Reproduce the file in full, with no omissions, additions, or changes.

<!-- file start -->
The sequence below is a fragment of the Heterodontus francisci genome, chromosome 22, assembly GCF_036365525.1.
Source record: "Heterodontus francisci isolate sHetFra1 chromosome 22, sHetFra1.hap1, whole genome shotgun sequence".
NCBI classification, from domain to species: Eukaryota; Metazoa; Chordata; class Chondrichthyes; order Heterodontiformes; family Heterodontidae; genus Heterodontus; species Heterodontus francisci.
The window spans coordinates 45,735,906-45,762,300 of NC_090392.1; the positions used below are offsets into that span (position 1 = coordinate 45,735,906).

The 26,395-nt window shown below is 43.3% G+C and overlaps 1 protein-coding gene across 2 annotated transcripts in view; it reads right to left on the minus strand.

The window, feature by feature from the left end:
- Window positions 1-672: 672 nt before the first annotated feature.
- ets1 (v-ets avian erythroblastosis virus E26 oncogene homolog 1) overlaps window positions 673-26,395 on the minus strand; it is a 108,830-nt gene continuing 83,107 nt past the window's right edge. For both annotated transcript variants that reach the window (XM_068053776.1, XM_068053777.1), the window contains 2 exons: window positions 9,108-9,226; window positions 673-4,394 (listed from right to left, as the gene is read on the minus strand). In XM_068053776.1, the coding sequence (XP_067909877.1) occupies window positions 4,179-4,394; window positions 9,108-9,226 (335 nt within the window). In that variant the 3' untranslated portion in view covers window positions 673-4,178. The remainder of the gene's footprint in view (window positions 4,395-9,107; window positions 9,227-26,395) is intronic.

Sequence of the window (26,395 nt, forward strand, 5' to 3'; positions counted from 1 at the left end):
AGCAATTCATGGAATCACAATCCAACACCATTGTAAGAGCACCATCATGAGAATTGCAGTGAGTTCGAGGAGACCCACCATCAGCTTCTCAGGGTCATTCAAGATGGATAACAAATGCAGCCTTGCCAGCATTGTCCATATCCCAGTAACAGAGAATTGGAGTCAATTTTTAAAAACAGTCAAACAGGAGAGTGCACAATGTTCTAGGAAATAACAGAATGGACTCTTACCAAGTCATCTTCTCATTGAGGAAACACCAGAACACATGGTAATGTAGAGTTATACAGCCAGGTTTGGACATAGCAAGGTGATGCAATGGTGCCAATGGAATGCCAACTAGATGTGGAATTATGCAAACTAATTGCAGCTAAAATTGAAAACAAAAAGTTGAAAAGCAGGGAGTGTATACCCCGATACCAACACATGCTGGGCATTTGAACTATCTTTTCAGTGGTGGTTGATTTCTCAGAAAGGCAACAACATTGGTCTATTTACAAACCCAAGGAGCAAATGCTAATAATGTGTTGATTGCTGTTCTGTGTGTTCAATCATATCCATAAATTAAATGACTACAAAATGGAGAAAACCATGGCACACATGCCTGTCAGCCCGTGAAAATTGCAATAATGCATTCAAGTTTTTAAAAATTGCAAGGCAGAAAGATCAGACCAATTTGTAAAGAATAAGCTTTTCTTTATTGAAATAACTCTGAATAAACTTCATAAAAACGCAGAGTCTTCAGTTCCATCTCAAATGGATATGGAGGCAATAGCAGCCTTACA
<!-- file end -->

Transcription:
The sequence below is a fragment of the Heterodontus francisci genome, chromosome 22, assembly GCF_036365525.1.
Source record: "Heterodontus francisci isolate sHetFra1 chromosome 22, sHetFra1.hap1, whole genome shotgun sequence".
NCBI classification, from domain to species: Eukaryota; Metazoa; Chordata; class Chondrichthyes; order Heterodontiformes; family Heterodontidae; genus Heterodontus; species Heterodontus francisci.
The window spans coordinates 45,735,906-45,762,300 of NC_090392.1; the positions used below are offsets into that span (position 1 = coordinate 45,735,906).

The 26,395-nt window shown below is 43.3% G+C and overlaps 1 protein-coding gene across 2 annotated transcripts in view; it reads right to left on the minus strand.

The window, feature by feature from the left end:
- Window positions 1-672: 672 nt before the first annotated feature.
- ets1 (v-ets avian erythroblastosis virus E26 oncogene homolog 1) overlaps window positions 673-26,395 on the minus strand; it is a 108,830-nt gene continuing 83,107 nt past the window's right edge. For both annotated transcript variants that reach the window (XM_068053776.1, XM_068053777.1), the window contains 2 exons: window positions 9,108-9,226; window positions 673-4,394 (listed from right to left, as the gene is read on the minus strand). In XM_068053776.1, the coding sequence (XP_067909877.1) occupies window positions 4,179-4,394; window positions 9,108-9,226 (335 nt within the window). In that variant the 3' untranslated portion in view covers window positions 673-4,178. The remainder of the gene's footprint in view (window positions 4,395-9,107; window positions 9,227-26,395) is intronic.

Sequence of the window (26,395 nt, forward strand, 5' to 3'; positions counted from 1 at the left end):
AGCAATTCATGGAATCACAATCCAACACCATTGTAAGAGCACCATCATGAGAATTGCAGTGAGTTCGAGGAGACCCACCATCAGCTTCTCAGGGTCATTCAAGATGGATAACAAATGCAGCCTTGCCAGCATTGTCCATATCCCAGTAACAGAGAATTGGAGTCAATTTTTAAAAACAGTCAAACAGGAGAGTGCACAATGTTCTAGGAAATAACAGAATGGACTCTTACCAAGTCATCTTCTCATTGAGGAAACACCAGAACACATGGTAATGTAGAGTTATACAGCCAGGTTTGGACATAGCAAGGTGATGCAATGGTGCCAATGGAATGCCAACTAGATGTGGAATTATGCAAACTAATTGCAGCTAAAATTGAAAACAAAAAGTTGAAAAGCAGGGAGTGTATACCCCGATACCAACACATGCTGGGCATTTGAACTATCTTTTCAGTGGTGGTTGATTTCTCAGAAAGGCAACAACATTGGTCTATTTACAAACCCAAGGAGCAAATGCTAATAATGTGTTGATTGCTGTTCTGTGTGTTCAATCATATCCATAAATTAAATGACTACAAAATGGAGAAAACCATGGCACACATGCCTGTCAGCCCGTGAAAATTGCAATAATGCATTCAAGTTTTTAAAAATTGCAAGGCAGAAAGATCAGACCAATTTGTAAAGAATAAGCTTTTCTTTATTGAAATAACTCTGAATAAACTTCATAAAAACGCAGAGTCTTCAGTTCCATCTCAAATGGATATGGAGGCAATAGCAGCCTTACA